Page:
boiler

Workers install a new boiler at the Osceola High School. The project was completed by cutting a hole in the roof and lowering the boilers into the building. 

The Osceola School district began the 2021-22 school year last week, with the ambient sound of construction still providing the soundtrack throughout campus. 

The work is nearly completely though, and progress will be visuable throughout the district as the students fill the halls once again. 

“I want to give a big shout out to my custodial staff and the unbelievable amount of work they’ve had to do this summer,” said Bob Schmidt, the director of building and grounds. “They just stepped up and did the job, and we couldn’t have done everything we’ve done this summer without them.”

Some of the major projects that are coming to an end are the secure entrances at both the high school and intermediate school, as well as carpet throughout the district buildings and additional security cameras in the auditoriam and the intermediate school. The new roof at the high school is also almost complete. New boilers are also in place at the high school, and were installed by cutting a hole in the roof and being lowered through with a crane. 

One project that’s been delayed is the air conditioning system at the high school. 

“There’ve been a number of delays, and it’s been a nationwide issue,” Schmidt said. “Shipping parts and equipment have had big delays.”

He said the parts were ordered on time, but the length of delay was unexpected. 

“We ordered them plenty early enough, but everything has been delayed,” he said. “It’s not an Osceola problem, it’s a nationwide problem.”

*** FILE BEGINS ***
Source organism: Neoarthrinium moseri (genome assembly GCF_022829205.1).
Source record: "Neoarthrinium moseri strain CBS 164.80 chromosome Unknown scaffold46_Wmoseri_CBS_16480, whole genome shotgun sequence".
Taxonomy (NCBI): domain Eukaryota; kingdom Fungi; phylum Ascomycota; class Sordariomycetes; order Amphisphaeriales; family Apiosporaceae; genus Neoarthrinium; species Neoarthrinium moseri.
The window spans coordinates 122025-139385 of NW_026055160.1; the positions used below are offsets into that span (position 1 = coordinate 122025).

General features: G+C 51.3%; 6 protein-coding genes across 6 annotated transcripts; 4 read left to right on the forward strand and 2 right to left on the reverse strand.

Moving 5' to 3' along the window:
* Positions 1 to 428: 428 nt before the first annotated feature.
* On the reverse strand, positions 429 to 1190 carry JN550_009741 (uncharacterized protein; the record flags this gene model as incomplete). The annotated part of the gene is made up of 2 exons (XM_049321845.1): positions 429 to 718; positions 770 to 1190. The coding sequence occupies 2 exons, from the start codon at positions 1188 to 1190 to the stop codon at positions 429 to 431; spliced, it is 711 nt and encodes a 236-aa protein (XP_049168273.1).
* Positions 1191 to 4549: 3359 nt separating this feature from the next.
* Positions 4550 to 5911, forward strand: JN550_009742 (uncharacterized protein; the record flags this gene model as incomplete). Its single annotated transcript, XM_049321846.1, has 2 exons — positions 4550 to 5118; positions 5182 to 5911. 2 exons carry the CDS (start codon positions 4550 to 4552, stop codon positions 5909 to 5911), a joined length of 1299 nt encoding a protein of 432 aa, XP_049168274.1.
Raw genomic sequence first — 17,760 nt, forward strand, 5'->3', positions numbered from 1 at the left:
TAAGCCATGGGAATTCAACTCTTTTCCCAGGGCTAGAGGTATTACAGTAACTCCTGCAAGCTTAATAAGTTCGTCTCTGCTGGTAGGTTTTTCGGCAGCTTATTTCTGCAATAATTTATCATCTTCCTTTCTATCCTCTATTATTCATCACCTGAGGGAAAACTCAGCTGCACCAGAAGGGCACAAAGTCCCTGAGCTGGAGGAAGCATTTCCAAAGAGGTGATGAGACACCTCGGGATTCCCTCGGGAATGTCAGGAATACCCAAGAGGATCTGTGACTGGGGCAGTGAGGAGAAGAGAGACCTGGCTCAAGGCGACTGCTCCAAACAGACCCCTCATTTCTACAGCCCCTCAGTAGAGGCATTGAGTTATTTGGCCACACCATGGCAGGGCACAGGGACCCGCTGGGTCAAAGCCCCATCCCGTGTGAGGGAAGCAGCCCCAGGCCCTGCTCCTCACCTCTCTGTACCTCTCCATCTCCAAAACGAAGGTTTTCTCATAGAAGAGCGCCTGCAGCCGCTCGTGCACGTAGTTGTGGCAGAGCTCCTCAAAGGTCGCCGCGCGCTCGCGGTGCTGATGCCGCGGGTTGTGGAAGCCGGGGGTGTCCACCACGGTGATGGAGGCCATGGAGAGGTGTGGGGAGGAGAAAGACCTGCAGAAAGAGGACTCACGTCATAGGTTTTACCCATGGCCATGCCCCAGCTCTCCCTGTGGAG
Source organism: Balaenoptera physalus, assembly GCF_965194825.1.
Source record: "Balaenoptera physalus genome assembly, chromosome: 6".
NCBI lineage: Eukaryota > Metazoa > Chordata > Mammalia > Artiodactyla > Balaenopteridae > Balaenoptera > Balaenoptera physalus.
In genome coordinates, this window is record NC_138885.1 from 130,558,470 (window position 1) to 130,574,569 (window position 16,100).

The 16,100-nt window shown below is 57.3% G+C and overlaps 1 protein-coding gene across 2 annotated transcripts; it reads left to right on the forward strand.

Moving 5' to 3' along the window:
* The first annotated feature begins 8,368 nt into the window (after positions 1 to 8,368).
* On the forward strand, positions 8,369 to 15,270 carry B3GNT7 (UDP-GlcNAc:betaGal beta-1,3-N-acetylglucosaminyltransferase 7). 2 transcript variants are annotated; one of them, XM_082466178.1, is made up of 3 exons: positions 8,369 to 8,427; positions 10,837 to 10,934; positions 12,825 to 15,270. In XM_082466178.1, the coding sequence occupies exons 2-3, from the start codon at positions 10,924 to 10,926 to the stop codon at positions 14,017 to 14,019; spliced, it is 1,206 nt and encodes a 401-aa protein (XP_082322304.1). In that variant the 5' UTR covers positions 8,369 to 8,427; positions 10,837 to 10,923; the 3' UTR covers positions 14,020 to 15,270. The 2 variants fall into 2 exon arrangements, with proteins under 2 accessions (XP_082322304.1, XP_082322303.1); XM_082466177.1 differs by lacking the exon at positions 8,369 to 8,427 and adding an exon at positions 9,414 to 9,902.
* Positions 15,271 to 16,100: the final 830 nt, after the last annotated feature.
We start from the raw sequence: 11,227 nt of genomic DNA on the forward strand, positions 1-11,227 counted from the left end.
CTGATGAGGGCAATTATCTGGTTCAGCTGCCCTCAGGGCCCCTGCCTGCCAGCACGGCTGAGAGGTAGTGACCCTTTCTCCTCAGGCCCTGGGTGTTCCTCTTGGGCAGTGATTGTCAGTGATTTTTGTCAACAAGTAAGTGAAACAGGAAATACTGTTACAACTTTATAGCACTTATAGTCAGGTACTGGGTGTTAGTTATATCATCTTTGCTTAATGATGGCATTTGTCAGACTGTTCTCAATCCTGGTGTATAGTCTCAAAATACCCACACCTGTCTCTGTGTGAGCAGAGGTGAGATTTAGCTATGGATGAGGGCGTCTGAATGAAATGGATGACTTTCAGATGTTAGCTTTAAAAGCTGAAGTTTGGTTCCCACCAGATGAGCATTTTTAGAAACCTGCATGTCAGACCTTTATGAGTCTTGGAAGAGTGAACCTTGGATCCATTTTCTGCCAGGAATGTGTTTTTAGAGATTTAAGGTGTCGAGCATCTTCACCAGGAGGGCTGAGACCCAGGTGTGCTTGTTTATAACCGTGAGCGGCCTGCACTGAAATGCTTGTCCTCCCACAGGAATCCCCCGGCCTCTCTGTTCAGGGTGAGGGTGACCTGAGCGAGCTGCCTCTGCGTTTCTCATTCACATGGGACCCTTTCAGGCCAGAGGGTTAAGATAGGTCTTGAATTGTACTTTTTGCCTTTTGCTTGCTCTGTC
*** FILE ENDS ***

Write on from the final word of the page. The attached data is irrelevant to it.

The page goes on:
One of the main projects that’s still on the list to complete is the secure enterance at the middle school. The project was initially designed as an addition to the current strucrure, and the cost was estimated at $1.7 million. However, the district recently explored a renovation option rather than an addition, which brought the price down to around $1 million. 

“Bob is really ready to move forward with that,” said district business manager Lynette Edwards. “With the delays and how far out things are going even with our summer projects, if we’re to move forward with that, it’s something we want to get design work on in September and move on from there.” 

Work at the grade school is also a concern. Major work is needed there, according to school officials, but the funds allocated to the elementary school through the referendum aren’t sufficient to accomplish what’s necessary. 

“We’re not just letting the building go, we’re still maintaining it,” Schmidt said. “We’re just not investing large amounts in the HVAC system and things like that. Not for $2 million. Once you start investing that, (the cost) is going to be a lot more than that.” 

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